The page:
See this skyscraper? No, of course you don't, because it's invisible.
The squid-derived substance might sound fishy, but its color and light manipulation properties may be the key to creating a real invisibility cloak.
Artist Jimmy Kuehnle's transparent bicycle is the closest thing we'll ever get to an actual "invisible" bike.
Here's a fun invisibility trick that Magic Of Rahat used to confuse innocent and unsuspecting people working at a fast food restaurant.
See this bike helmet? No? That's because it's invisible. No, really, it is: that hefty collar that the bicyclist (or whatever) in the above pic is wearing contains a helmet-shaped airbag that deploys on demand to save your skull, and spends the rest of its time out of the way and looking fashionable.
Until we come up with a full-on invisibility cloak, we're just going to have to settle for making objects less visible in a few specific wavelengths, or alternatively, making them look like something that they're not. BAE's Adaptiv armor system can disguise vehicles in the infrared, making them look like cars, cows, or nothing at all.
There's still an awful lot that's not understood about how complex biological systems (like our bodies) really work. Part of the problem is that we can't just go look, since the only way to really see inside a brain (for example) is to cut it open, which by definition destroys its structure. Japanese scientists have a better idea: just turn everything transparent.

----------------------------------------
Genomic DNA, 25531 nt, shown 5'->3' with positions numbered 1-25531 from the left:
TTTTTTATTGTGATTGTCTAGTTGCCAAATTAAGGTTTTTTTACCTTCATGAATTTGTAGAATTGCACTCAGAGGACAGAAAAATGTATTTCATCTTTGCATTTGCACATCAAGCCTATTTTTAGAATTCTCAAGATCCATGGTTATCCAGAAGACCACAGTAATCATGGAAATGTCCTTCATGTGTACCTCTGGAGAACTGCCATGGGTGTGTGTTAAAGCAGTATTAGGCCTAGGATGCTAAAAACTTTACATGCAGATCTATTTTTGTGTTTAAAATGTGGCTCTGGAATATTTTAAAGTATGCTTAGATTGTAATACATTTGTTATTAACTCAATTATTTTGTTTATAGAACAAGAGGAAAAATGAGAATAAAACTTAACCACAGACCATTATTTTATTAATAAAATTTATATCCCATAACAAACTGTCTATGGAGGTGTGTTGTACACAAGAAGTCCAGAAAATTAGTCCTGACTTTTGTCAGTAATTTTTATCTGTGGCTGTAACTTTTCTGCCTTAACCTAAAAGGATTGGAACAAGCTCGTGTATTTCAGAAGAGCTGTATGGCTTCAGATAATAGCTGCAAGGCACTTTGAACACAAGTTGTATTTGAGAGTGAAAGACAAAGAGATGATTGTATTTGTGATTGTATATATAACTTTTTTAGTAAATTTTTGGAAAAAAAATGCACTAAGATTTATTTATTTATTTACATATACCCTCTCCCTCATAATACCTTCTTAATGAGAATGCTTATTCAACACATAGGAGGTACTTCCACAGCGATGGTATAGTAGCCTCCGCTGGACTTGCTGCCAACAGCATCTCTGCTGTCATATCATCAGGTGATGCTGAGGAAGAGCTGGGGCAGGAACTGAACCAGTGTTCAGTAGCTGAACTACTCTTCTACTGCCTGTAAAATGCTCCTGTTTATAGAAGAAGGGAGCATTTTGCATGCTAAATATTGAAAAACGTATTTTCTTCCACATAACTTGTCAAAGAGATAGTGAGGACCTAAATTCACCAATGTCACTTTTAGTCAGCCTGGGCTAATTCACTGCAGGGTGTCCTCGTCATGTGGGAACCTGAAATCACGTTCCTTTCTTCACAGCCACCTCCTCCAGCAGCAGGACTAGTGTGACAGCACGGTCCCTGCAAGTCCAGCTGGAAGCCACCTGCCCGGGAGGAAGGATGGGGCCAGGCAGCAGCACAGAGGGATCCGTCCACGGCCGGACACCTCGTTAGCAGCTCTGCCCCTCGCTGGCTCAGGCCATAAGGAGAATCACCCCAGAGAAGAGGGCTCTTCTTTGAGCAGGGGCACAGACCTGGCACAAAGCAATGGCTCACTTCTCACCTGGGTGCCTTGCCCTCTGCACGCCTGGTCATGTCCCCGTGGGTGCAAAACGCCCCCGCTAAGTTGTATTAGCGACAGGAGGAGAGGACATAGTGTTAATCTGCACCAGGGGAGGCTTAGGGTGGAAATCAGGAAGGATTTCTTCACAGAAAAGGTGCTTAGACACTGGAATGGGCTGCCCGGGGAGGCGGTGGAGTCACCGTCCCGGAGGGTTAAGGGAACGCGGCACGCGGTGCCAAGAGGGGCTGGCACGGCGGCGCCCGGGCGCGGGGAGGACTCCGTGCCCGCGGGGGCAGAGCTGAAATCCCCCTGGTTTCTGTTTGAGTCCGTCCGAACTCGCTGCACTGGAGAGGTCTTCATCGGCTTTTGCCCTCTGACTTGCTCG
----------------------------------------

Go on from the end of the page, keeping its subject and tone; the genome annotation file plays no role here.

Metamaterials are things that are able to bend light into knots to such an extent that they can be used to render objects effectively invisible. So far this only works with objects so small that you can't see them anyway, but a new printing process can pump out sheets of metamaterial large enough for you to wear.
Big waves can be bad news for coastal areas, and over time, even moderate wave action can erode beaches down to nothing. In one of those schemes that sounds crazy but isn't, Chinese researchers have developed a system that uses concrete cylinders to render coastlines effectively invisible to incoming waves.
The last few invisibility cloaks we've seen have relied on metamaterials to make tiny objects invisible to a specific wavelength of light. This "carpet cloak," from MIT, uses some calcite crystals to make much larger objects disappear in the visible spectrum.